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How to Get Motivated to Stop Procrastination?

How to get motivated to stop procrastination

The practice of procrastination has been shown to cause chronic stress. How to get motivated to stop procrastination? In the end, procrastinators have to deal with the negative ramifications of not finishing their work on time.

Procrastination Elimination – Part 2

How to get motivated to stop procrastination

How to Get Motivated to Stop Procrastination?

When a procrastinator finally does start working on what they should’ve been working on all along, they carry the added pressure of having to produce quality work, even though the time to complete the task has been depleted by their procrastination.

In this article, we’re going to discuss the different avenues you can take towards motivating yourself to tackle and complete tasks on time – or even early.

Time Yourself – This method of timing yourself when accomplishing tasks has become quite popular recently. It is effective because it’s easy to implement and it helps people stay on track to complete their tasks efficiently.

Timing tasks explained

When there is something you need to accomplish, time yourself – usually 20 to 30 minutes is ideal. During that 20 to 30 minutes, focus on working consistently without paying attention to anything else.

Once the 20 to 30 minutes of continuous work are up, take a five to ten-minute break. After your break, continue working on your task for another 20 to 30 minutes. Beliefs and Values About TimeOver a short amount of time, the task will be completed and you can either move onto the next thing or spend the rest of the time relaxing.

You may determine that 30 minutes is too short of a duration. You can certainly customize it to fit your requirements. If you want, skip your break and then set your timer to work for another 20 to 30 minutes.

Reward Yourself – One of the things that really motivate people well is being rewarded upon completion of a task. Of course, the reward doesn’t have to be expensive. Keep it simple and keep it to something you know you’ll enjoy. Make it meaningful and you’ll truly feel rewarded for avoiding procrastination. Over time, you’ll be able to compile a group of rewards that you know will really motivate you to complete time-consuming and difficult tasks.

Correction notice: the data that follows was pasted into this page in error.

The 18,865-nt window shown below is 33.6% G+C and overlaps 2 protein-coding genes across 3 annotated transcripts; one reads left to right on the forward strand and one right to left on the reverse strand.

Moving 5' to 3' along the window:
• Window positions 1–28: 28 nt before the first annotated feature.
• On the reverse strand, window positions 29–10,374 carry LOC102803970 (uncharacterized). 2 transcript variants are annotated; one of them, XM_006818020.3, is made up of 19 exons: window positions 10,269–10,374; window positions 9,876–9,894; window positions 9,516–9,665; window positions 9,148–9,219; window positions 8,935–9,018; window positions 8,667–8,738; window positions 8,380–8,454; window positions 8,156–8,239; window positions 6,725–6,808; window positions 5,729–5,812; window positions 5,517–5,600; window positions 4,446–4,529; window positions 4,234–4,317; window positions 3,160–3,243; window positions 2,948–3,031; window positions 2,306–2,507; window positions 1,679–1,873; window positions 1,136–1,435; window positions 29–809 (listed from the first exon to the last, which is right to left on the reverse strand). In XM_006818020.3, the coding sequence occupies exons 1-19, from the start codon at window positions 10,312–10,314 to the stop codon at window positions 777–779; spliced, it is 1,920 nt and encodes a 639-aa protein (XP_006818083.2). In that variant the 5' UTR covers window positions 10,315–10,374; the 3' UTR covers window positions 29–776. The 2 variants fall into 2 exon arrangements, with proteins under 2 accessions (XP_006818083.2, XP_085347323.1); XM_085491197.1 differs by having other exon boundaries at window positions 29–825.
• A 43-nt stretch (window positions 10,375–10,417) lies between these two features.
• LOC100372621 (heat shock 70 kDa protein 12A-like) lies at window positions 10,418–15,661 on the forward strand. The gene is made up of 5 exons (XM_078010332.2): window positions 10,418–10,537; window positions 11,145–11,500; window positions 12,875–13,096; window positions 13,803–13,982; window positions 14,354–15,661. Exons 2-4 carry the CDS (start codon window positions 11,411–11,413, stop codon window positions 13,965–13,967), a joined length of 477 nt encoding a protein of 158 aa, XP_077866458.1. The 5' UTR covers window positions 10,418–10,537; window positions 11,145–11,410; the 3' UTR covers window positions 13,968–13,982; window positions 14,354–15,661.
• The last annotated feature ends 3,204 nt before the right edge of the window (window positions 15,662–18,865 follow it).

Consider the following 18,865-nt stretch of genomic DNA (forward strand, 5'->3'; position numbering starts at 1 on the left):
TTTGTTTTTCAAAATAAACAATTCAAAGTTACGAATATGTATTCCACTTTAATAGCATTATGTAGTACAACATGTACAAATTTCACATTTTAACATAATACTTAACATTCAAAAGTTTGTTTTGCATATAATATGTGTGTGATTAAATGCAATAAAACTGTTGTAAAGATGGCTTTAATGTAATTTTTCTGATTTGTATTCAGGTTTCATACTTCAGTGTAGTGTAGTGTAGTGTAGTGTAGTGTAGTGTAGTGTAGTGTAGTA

Set Punishments – If there is a reward for not procrastinating, logically there should be a punishment for succumbing to procrastination.

Some examples of punishment include:

– No watching TV for the rest of the day

– Avoid Facebook for at least 24 hours

– Donate $25 to a politician you dislike

The goal of implementing these punishments is to get you to you’re your work seriously. Continue to focus on your work, be diligent about it, and you never have to endure your own punishment.

Involve Other People – When you have something that you need to accomplish and you want someone to hold you accountable, tell someone what you’re doing and ask them to check in on you. Choose a person who will be willing to keep track of your progress and will not be afraid to call you out when you miss your deadlines.

Once you have someone in your corner to support you, take their words seriously. Overcoming procrastination is a tough thing and it is imperative to have someone standing behind you in this effort.

Change Your Beliefs and Values About Time – Procrastination directly affects your relationship to time. A good analogy is to think about time as if it were cash. If you waste it on frivolous things, it will be gone quickly and won’t be replenished.

Obviously, you cannot go back and try to recoup all of the hours you wasted in the past on activities that just don’t matter. What you can do is start moving forward with a new attitude about the value of time so that you steward it well in the future. If you find yourself spending a lot of time on unimportant activities, here is your opportunity to make the conscious choice to avoid these activities moving forward.

Regard your time as a limited resource that needs to be stewarded well. We have already discussed what happens when a person misses a deadline or has to scramble at the last minute to get something done. It causes undue stress, frustration, and anger.

Assert Your Right to Use Time Wisely – When dealing with invitations from friends, family, and coworkers, it’s hard to say no. There’s nothing wrong with regular socializing, but when it interferes with your schedule and delays your work, something has to change.

Learn to say “no” to irrelevant invitations. That way you can devote your time to more relevant obligations. Undoubtedly you will get some pushback from people in your circle, however, it’s important that you fully explain why you’re declining their invitation. Be honest about your reasons. People who know you and care about you will understand the reason for your decision.

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If you still run up against push-back or negative response to your invitation decline, cast it off. People who give you a hard time about your decision to procrastinate less are not concerned about you and your success, and frankly, don’t deserve your time.